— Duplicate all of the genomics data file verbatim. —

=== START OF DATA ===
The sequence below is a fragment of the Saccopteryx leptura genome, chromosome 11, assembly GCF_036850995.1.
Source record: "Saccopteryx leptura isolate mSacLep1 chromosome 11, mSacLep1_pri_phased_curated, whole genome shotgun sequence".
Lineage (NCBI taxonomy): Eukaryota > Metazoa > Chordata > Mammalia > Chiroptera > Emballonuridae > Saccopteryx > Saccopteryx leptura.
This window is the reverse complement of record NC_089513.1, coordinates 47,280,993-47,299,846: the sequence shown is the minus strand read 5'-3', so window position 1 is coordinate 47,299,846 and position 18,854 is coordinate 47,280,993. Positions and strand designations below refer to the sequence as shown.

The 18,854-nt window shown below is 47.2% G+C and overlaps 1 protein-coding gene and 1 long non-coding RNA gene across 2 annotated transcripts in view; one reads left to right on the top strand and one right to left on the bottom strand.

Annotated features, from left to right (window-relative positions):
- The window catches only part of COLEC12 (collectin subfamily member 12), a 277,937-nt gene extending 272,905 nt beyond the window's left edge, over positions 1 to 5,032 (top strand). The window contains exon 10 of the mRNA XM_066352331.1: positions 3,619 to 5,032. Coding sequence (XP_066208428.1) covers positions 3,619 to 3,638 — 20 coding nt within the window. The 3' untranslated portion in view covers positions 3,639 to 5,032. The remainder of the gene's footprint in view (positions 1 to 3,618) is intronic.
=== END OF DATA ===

The sequence below is a fragment of the Saccopteryx leptura genome, chromosome 11, assembly GCF_036850995.1.
Source record: "Saccopteryx leptura isolate mSacLep1 chromosome 11, mSacLep1_pri_phased_curated, whole genome shotgun sequence".
Lineage (NCBI taxonomy): Eukaryota > Metazoa > Chordata > Mammalia > Chiroptera > Emballonuridae > Saccopteryx > Saccopteryx leptura.
This window is the reverse complement of record NC_089513.1, coordinates 47,280,993-47,299,846: the sequence shown is the minus strand read 5'-3', so window position 1 is coordinate 47,299,846 and position 18,854 is coordinate 47,280,993. Positions and strand designations below refer to the sequence as shown.

The 18,854-nt window shown below is 47.2% G+C and overlaps 1 protein-coding gene and 1 long non-coding RNA gene across 2 annotated transcripts in view; one reads left to right on the top strand and one right to left on the bottom strand.

Annotated features, from left to right (window-relative positions):
- The window catches only part of COLEC12 (collectin subfamily member 12), a 277,937-nt gene extending 272,905 nt beyond the window's left edge, over positions 1 to 5,032 (top strand). The window contains exon 10 of the mRNA XM_066352331.1: positions 3,619 to 5,032. Coding sequence (XP_066208428.1) covers positions 3,619 to 3,638 — 20 coding nt within the window. The 3' untranslated portion in view covers positions 3,639 to 5,032. The remainder of the gene's footprint in view (positions 1 to 3,618) is intronic.